US Ambassador in Dhaka Dan W Mozena on Wednesday said justice traditionally has relied largely on confessions by perpetrators in Bangladesh and throughout South Asia which invites abuse as the agents of justice have a great incentive to force confessions from alleged perpetrators leading the courts to throw the case out.
“The result often is a miscarriage of justice for all concerned, thus eroding public confidence in the justice process,” he told a seminar titled ‘Mass Casualty Forensics Death Investigations’ at the Detective Training School in the capital yesterday.
The US envoy, however, applauded the government of Bangladesh’s determination to advance the nation’s justice system to one based on evidence - clear, unbiased, straightforward evidence that provides a legitimate basis for convictions and the delivery of justice.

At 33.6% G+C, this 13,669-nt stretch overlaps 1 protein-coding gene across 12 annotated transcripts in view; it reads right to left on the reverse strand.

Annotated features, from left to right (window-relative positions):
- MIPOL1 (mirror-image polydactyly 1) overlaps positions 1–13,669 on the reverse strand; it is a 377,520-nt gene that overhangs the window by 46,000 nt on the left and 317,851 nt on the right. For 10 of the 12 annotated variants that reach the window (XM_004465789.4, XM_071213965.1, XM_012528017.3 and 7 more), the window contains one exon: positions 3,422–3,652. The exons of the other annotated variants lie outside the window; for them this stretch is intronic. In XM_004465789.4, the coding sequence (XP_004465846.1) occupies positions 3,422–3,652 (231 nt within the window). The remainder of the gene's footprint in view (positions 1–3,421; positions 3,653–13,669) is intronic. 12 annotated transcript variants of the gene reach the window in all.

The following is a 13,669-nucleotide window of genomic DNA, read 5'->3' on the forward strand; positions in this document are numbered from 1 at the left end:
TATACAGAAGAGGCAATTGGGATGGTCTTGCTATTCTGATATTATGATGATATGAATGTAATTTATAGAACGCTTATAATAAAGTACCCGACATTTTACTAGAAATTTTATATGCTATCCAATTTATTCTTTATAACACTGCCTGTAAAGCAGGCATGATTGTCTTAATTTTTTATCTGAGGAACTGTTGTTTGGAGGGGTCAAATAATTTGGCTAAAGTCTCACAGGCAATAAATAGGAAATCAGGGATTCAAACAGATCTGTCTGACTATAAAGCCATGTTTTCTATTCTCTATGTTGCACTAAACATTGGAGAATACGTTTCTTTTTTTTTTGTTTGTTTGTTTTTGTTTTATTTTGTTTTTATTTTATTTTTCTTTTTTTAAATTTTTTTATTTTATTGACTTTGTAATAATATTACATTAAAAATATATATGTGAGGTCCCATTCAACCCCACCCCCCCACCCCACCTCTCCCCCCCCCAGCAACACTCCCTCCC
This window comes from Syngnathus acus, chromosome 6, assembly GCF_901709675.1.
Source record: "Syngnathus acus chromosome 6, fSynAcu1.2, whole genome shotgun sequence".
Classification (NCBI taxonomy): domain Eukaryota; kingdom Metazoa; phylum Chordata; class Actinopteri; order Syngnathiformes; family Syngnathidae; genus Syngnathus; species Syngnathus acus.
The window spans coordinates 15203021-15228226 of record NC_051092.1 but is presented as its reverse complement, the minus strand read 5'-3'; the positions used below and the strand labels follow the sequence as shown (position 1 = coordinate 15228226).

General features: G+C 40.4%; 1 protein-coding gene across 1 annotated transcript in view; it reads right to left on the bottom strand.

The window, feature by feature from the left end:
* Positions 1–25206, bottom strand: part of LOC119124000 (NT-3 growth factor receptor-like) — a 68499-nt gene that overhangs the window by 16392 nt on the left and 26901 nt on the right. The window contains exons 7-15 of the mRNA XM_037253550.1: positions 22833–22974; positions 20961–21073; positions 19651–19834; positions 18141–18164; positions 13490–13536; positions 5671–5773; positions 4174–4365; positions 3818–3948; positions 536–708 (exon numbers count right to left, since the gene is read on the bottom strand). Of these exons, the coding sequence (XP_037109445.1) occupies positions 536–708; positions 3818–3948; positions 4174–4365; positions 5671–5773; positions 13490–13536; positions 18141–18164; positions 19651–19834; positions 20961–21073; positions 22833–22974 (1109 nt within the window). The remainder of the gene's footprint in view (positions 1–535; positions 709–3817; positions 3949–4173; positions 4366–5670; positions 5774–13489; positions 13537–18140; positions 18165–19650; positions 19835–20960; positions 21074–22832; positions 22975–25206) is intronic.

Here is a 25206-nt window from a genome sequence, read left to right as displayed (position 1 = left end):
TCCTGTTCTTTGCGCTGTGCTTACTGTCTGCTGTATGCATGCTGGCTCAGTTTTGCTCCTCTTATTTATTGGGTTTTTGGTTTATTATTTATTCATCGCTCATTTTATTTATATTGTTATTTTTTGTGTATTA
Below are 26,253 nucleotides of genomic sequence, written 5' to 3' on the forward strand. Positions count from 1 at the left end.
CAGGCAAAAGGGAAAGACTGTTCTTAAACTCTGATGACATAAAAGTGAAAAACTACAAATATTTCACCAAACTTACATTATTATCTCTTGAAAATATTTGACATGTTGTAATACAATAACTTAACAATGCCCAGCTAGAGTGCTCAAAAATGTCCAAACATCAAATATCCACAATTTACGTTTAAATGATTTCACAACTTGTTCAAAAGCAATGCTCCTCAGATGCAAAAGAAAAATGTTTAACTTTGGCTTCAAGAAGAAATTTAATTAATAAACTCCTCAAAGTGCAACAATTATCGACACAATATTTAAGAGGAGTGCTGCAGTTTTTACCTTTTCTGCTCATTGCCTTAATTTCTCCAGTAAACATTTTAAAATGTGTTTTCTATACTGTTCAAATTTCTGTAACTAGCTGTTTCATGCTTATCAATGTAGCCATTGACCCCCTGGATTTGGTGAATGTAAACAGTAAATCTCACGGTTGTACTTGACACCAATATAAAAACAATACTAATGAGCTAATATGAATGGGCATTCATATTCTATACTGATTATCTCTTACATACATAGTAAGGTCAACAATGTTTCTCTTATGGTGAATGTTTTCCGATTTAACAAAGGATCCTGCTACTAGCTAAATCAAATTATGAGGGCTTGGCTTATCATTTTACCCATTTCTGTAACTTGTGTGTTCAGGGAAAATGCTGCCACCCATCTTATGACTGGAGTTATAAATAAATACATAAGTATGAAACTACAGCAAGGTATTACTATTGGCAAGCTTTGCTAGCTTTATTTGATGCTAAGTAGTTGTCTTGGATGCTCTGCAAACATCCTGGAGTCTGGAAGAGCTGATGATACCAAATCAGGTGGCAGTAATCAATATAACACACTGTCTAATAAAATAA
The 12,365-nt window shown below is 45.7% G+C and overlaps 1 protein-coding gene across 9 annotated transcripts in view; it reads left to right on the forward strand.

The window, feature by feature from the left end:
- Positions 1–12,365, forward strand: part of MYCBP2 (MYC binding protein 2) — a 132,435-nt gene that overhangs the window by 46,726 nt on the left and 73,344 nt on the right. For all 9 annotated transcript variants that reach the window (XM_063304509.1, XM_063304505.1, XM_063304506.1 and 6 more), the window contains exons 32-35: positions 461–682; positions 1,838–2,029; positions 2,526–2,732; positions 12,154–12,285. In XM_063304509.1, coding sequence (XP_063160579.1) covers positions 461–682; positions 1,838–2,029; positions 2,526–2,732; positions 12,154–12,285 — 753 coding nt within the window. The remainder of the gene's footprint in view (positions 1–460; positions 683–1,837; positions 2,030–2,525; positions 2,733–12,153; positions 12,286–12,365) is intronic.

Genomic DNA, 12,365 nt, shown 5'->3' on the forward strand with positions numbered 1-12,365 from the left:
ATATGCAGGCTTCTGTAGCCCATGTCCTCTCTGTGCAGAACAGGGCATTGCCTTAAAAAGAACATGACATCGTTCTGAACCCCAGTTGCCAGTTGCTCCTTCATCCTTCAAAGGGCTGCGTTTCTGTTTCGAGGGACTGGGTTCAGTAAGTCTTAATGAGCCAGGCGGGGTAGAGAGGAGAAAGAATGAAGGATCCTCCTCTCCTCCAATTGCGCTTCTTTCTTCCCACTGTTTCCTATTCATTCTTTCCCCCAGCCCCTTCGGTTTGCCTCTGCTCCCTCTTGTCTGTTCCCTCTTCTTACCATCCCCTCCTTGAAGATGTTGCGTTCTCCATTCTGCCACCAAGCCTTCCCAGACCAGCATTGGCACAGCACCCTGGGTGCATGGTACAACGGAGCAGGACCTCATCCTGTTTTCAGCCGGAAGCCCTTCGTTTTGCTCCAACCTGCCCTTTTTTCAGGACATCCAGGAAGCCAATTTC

He wished for all -- policemen and women, firemen and women, forensic specialists, prosecutors, judges - saying ‘the very best as you explore together as a team how best to strengthen Bangladesh’s system of justice so all citizens have ever greater confidence that the state can deliver timely, fair and impartial justice to all.’
Mozena said delivering such justice is a difficult task as the state must ensure justice to the victim, to the alleged perpetrator of a crime, and to society as a whole. “All must have confidence in the system of justice.”
If the state fails to provide effective justice, then citizens often will lose faith in the justice system and will resort to vigilante justice, when the citizens take the law into their own hands, he said adding that this is a breakdown of the justice system and is not compatible with democracy.
Inspector General of Police Hassan Mahmood Khandker, Detective Training School Commandant M Shahadat Hossain and Additional Inspector General M Mokhlesur Rahman, Chief of Criminal Investigation Division were also present.
Public confidence eroding in justice system here: Mozena